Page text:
If you are one of the rising number of employees receiving some form of stock compensation through your job, you know how confusing it can be to understand how each type works and the varying tax considerations you need to be aware of. Here’s a quick description of the most common plans.
Having a stock option gives you the right to purchase a certain number of shares of company stock at a pre-set price, which is called the “exercise price.” How they are taxed depends on the type of stock option:
Nonqualified Stock Options: The difference between the value of the shares on the purchase date and the price you are paying is the “spread” and is included in your wages, with taxes withheld on it, in the year of exercise.
Incentive Stock Options: When you exercise the options/buy the stock, you do NOT have to include the “spread” in your ordinary income as with NSOs, although the ISO spread may in some cases trigger alternative minimum tax (AMT).
Employee Stock Purchase Plans (ESPPs)
Employee Stock Purchase Plans allow employees to purchase employer’s stock at a discount, usually through contributions made via payroll deductions. The employee contributes to a stock purchase fund and, at certain points during the year, the employer uses the funds to purchase stock for him/her at a discount.
Taxation occurs upon the sale of the stock. The calculation of the amount of ordinary income vs. capital gain depends on whether the ultimate sale of the stock constitutes a qualifying or disqualifying disposition.
Restricted Stocks are granted to an employee. They are nontransferable and can be forfeited under conditions such as employment termination or inability to meet certain performance benchmarks. The employee is granted shares over a period of time, according to a vesting schedule lasting several years, and also receives voting rights. How they are taxed depends on whether an 83(b) election has been made:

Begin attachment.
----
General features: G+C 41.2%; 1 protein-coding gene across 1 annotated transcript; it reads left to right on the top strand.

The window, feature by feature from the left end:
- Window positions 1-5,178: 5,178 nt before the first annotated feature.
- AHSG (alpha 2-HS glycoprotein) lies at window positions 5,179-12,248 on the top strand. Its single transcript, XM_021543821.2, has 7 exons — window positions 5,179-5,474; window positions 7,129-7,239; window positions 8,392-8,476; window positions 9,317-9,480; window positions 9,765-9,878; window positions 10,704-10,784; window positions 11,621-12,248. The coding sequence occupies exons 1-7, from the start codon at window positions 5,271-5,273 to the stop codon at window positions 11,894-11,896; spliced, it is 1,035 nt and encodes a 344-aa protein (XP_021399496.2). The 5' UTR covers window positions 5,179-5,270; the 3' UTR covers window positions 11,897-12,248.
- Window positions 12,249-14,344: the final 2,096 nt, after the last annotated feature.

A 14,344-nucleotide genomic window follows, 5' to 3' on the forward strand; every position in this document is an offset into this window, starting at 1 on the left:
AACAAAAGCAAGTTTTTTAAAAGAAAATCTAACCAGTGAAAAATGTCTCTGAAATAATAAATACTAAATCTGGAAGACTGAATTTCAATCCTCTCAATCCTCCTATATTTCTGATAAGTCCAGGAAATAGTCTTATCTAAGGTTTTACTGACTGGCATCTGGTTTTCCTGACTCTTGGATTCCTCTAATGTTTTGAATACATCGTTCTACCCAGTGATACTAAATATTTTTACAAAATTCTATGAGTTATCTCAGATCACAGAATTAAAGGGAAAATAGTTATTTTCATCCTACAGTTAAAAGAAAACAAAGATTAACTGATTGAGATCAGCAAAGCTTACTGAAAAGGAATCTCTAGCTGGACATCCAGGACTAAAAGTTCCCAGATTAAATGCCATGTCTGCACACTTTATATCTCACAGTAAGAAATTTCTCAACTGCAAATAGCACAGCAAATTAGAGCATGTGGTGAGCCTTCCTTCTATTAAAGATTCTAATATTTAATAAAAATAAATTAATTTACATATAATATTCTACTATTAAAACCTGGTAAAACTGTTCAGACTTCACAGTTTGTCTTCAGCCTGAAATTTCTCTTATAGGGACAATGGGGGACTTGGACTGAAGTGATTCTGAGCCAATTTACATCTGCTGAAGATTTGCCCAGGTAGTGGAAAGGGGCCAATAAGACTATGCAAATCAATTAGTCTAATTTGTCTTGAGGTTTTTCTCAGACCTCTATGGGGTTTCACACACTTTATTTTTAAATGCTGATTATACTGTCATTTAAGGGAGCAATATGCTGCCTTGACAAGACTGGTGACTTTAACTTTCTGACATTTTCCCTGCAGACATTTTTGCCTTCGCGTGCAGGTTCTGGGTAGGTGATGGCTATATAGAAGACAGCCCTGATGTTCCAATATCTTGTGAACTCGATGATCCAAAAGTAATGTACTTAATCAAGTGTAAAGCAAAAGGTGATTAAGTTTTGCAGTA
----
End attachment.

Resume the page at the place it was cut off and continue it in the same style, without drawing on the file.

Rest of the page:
Without 83(b) election: The entire amount of the stock – the fair market value on the vesting date (the date that restrictions on your stock rights lapse) – is included in ordinary income/reported on W-2 in the year of vesting.
With 83(b) election: The value of the stock on the grant date, not the vesting date, is reported as ordinary income/taxed in the year granted.
Restricted Stock Units
A Restricted Stock Unit (RSU) is a promise by the company to grant a set number of shares of stock upon completion of a vesting schedule. The employee is granted shares of stock after vesting and forfeiture requirements have been met and does not have voting rights during the vesting period since no stock has been issued.
The fair market value of the stock on the vesting (or settlement) date is reported as ordinary income/on the W-2 in the year of vesting and, once sold, the difference between the sales price and the fair market value on the vesting date is reported as a capital gain or loss.
If you have questions about the tax treatment of your stock compensation plans, please feel free to reach out.